5 Reasons Not to Use Groupon Marketing for Your Photography Business

This week's article comes  from Melanie Shields, a wedding and portrait photographer from Ottawa, Canada. After graduating from Algonquin College’s Photography Program in 2003 she worked in fashion publications but found her true passion in wedding photography. She  photographs 25 weddings a year and countless portrait sessions. Her work has been featured on Weddingbells.ca, Ottawa Wedding Magazine and other  publications.

Group buying sites became increasingly popular about two years ago and started multiplying rapidly making the allure of quick money and promise of new paying customers who want your service appealing to small and large businesses. They guarantee paying customers who have purchased your gift voucher, but here is why this doesn't work for photographers. Although it may have seemed like a good idea when group buying sites such as Groupon, LivingSocial, TeamBuy and  Dealfind just to name a few, came along to promote your business I feel the photography industry has realized how it is hurting our trade.

  1. Brand devaluing:  We create a devalued brand for ourselves and others in our industry by saying we are not worth full price. Photographers work very hard to build up value in our work in order to charge what we do, and saying “Take 50% off my regular package ” doesn't bode well for our valued brands, and it starts a nasty cycle when clients are saying “Such and such down the street is only charging $50 on Groupon so photography must only be worth $50”
  2. Discounting – It ties in with the brand disconnect and attracts price sensitive buyers. I will go into how I know this to be true later in this article but we should be using value added bonuses to attract new clients versus taking a percentage off because customers will no longer see your service valued at its regular price. It is like saying “I charge $500 for a shoot but for one day it is $250”; the perceived value of the session is no longer $500, it's now $250.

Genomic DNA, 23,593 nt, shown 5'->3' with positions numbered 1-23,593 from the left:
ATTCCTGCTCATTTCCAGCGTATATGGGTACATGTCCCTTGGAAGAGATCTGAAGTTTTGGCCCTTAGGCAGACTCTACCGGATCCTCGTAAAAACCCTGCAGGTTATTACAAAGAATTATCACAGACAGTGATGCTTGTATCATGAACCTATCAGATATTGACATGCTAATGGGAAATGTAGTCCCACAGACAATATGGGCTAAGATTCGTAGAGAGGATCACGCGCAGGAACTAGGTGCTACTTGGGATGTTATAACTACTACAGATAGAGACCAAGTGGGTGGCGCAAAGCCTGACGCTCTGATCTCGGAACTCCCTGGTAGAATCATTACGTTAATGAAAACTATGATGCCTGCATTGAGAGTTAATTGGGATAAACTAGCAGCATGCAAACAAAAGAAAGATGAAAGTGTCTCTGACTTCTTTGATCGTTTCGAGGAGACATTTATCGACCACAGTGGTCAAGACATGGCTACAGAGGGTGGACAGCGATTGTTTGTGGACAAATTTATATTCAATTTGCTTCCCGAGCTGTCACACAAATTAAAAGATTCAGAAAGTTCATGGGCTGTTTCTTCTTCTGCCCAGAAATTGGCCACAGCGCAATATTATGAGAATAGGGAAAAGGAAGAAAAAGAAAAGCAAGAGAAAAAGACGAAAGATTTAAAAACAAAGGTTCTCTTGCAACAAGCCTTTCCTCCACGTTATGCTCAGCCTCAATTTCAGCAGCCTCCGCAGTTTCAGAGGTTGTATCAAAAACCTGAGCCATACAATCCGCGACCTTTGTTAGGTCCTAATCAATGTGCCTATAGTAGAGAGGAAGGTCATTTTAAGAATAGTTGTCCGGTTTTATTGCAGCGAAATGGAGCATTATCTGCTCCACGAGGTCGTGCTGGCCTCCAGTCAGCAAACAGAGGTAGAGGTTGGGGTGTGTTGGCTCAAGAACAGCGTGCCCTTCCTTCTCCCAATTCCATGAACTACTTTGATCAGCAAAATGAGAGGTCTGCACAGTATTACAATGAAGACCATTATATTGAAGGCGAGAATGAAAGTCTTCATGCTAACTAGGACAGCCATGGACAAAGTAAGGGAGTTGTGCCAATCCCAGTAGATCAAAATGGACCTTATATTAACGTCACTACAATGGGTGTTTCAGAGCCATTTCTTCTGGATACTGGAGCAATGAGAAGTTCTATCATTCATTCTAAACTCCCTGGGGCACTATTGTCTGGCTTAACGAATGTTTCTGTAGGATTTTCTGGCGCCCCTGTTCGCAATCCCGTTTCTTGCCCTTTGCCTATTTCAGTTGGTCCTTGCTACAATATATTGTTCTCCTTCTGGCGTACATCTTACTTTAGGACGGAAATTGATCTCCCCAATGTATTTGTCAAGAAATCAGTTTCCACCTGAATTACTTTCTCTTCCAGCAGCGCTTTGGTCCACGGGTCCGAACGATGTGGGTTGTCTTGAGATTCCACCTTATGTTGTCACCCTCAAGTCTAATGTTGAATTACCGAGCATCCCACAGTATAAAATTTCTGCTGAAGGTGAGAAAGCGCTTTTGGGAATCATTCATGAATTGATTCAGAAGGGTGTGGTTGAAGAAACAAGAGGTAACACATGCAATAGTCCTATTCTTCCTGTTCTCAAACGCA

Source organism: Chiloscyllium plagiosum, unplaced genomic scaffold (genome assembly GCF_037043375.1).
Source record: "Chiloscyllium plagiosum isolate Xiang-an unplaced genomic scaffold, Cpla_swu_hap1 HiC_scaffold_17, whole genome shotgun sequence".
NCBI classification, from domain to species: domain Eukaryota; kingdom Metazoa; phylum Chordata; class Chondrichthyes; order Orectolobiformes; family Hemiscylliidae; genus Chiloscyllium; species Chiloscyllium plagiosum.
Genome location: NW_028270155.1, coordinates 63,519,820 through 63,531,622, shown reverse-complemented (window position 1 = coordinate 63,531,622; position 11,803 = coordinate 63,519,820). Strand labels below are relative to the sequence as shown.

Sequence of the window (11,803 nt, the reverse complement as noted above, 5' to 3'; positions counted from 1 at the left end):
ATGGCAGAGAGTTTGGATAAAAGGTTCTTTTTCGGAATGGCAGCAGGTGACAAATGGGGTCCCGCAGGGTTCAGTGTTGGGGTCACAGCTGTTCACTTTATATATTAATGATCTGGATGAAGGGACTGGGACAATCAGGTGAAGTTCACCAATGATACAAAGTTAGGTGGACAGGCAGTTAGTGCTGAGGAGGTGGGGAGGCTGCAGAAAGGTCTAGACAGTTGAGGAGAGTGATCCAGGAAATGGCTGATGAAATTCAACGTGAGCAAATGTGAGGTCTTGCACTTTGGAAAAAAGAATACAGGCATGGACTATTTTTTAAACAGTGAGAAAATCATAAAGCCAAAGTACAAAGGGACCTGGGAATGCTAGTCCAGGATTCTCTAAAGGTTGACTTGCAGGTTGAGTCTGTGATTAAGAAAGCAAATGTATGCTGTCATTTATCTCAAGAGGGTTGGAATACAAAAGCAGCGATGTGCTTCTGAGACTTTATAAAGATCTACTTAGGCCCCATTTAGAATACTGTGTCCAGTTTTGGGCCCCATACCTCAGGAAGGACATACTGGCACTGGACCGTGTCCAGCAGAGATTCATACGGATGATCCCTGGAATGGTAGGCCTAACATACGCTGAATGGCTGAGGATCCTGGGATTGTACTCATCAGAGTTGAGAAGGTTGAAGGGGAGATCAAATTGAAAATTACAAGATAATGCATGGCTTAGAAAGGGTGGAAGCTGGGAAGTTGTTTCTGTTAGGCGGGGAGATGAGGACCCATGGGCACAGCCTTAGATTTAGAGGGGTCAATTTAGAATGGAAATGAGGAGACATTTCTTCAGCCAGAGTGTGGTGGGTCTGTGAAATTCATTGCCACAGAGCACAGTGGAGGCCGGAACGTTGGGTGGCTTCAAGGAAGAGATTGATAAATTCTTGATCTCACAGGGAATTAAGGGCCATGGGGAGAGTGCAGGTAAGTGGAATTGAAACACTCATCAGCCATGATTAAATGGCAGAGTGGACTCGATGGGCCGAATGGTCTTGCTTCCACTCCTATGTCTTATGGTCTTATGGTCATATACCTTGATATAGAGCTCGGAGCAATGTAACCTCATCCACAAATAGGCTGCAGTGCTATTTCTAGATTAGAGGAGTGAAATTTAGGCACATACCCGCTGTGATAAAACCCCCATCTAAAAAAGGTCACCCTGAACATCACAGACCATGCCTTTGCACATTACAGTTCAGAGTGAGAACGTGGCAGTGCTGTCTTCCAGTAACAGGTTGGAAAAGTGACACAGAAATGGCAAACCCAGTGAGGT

3. Displeased regular clients. Either you run a group buying deal for everyone including your regular clients or for new clients only. Ultimately you are hoping to bring in new clients with this offer so it would make sense to run a deal only for new clients however a lot of your clients may subscribe to these group buying sites. I had one family client who saw my offer but didn't purchase the deal because she had looked into it and saw that most group buying sites take 50% commission so I created a special package for her that still couldn't have competed with my deal and in the end she probably felt ripped off.
  4. Extra work; The amount of extra work it creates for not a very large return (financially and in repeat business) Not all customers who purchase group buying vouchers are only looking for a good deal, some do want to try new places but this works better for place such as restaurants where you would be visiting more often. There will always be group buying sites so it is easy to try one photographer for your holiday season, one photographer for Spring, etc.
    Even if you do a remarkable job, clients aren't going to come back enough to make the amount of extra time it takes to shoot the session, communicate with the client prior and after, edit the session, and deliver the finals worth the time investment. With all the increased client relations, shooting and editing it is easy to ignore marketing to new and existing customers who helped build your business.
  5. Attracting price sensitive buyers. We want to attract clients who love our work and our personality so in turn they will enjoy their session, love the experience and rave about us to their friends and family. By discounting our services to a (usually) ridiculously low price point we attract those who are only willing to spend $39 on photography per year.